How Do You Become a Senior Brand Manager at Coca-Cola?

By Alina Buzgar, Editor-in-Chief

Ted Ketterer ‘10 was recently promoted to Senior Brand Manager of FUZE. He talked to us about life at Thunderbird, career building and the future of brand management.

Coca-Cola 2014 FIFA World Cup Tour (Photo courtesy Ted Letterer)
Coca-Cola 2014 FIFA World Cup Tour (Photo courtesy Ted Ketterer)

“Since joining the FUZE team in 2013, Ted has led a number of key initiatives for the brand to build its presence and preference in the marketplace. Most recently, Ted led the launch of the brand’s most successful IMC campaign to date, featuring American icon Mr. T.” says Geoff Henry, Marketing Group Director at The Coca-Cola Company. Prior to joining FUZE, Ted spent two years on the Multi-cultural Marketing team, where he led the Hispanic teen recruitment strategy for brand Coke and before that, he was part of the team in charge of commercializing national Hispanic strategies and programs and driving sparkling share growth with Hispanics in key markets. He joined Coca-Cola North America in 2010 after he completed his MBA at Thunderbird.

Tell us about your time at Thunderbird.

Throughout the time I was at Thunderbird, I had a chance to live both on campus and off campus, and took advantage of a module abroad in Monterrey, Mexico, and a module abroad in Beijing, China. I was involved in Thunderbird Student Government (TSG) throughout most of my time at Thunderbird. I was a First Trimester Representative, a study abroad liaison, and Vice President in my last semester. In addition, I was a leader with Thunderbird Marketing Association (TMA), a Director for The Latin American Business and Culture Club, and a singer for The Global Sounds.

How did your classes and any extracurricular activities help you in your career?

Thunderbird was the perfect place to explore. I mean that in every sense. I was able to explore other countries through my study abroad opportunities and internship, understand new ways of thinking by listening to my classmates, each with their own set of diverse experiences. I explored what “global” meant from every functional lens and made some great relationships with professors, which stick with me to this day. This open-mindedness or orientation towards exploring new places and ways of thinking is a big part of what has made me successful so far in my career at The Coca-Cola Company. I strongly believe that it will continue to help me excel in the years to come.

Can you share a strong memory you have of Thunderbird?

The Pub (Photo courtesy Ted Ketterer)
The Pub (Photo courtesy Ted Ketterer)

I remember the last night in the campus pub. All of our classmates embraced in a giant hug and sang together “Hey Jude.” It was a moment that very few will forget. Reflecting on our experience, enjoying the time with each other, and realizing how fast it went and that we might never be able to replicate the magic that we all felt for roughly two years of our lives.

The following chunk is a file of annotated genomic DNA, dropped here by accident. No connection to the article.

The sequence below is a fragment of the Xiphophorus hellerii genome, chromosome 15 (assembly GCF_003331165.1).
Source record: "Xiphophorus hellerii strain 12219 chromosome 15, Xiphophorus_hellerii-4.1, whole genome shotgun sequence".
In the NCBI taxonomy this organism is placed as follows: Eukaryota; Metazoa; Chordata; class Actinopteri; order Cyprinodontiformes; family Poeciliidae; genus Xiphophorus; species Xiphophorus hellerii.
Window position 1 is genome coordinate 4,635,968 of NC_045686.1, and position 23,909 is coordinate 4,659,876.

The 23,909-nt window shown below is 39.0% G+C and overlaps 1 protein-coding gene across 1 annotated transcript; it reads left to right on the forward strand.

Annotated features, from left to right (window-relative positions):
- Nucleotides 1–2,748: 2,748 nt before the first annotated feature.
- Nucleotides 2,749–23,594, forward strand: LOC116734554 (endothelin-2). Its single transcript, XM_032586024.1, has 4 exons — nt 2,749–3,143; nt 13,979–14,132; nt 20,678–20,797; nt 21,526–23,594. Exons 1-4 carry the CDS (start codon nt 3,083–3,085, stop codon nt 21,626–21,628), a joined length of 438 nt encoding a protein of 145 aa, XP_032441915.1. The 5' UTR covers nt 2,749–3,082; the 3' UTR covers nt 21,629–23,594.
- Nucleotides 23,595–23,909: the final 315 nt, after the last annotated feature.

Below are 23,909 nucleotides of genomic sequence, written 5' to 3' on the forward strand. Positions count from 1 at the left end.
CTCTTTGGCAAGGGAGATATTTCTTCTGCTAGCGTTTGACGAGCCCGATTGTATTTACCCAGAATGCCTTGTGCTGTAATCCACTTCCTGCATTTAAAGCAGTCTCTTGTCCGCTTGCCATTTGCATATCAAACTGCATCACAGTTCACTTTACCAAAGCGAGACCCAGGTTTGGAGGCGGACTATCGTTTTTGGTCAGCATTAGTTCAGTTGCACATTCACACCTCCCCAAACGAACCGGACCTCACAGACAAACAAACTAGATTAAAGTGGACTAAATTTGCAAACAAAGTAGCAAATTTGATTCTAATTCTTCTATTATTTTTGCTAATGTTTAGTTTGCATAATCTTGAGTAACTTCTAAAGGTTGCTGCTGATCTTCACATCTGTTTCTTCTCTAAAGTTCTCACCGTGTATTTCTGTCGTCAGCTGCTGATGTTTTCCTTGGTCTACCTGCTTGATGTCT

What is your experience with the Thunderbird Alumni network?

I think the Thunderbird Alumni network is fantastic. The global breadth of the network combined with the unique spirit and familial attitude make it truly unparalleled. Being able to know that wherever I am in the world, there is a good chance that I can attend a First Tuesday. It’s so cool! Also, if it weren’t for the alumni network I never would have made it to The Coca-Cola Company. I networked my way to an internship in Peru, which gave me just enough leverage to get in front of my dream company. Now, the rest is history.

Is there a message you would like to share with current students?

Be proud of being a T-bird. We are like a family. Regardless of what family members do to you that might make you mad, at the end of the day we are all family and we need to support each other. That is how I view Thunderbird and that is how I will always view Thunderbird.

Also, don’t be afraid to build your own culture. Often times we think that unless we have the word “President” or “Chief” in our title, that we aren’t the ones that set the tone. That is entirely untrue. Lead by example. If you notice a lot of negativity and inaction around you, create a culture of positivity and productive action. I have been through many “uncertain” situations in my career. It is incredibly stressful, but when I was able to tune out the noise, keep my head up, stay close to the business, and drive results, everything worked out fine.

What do you think are some key trends in the brand management profession?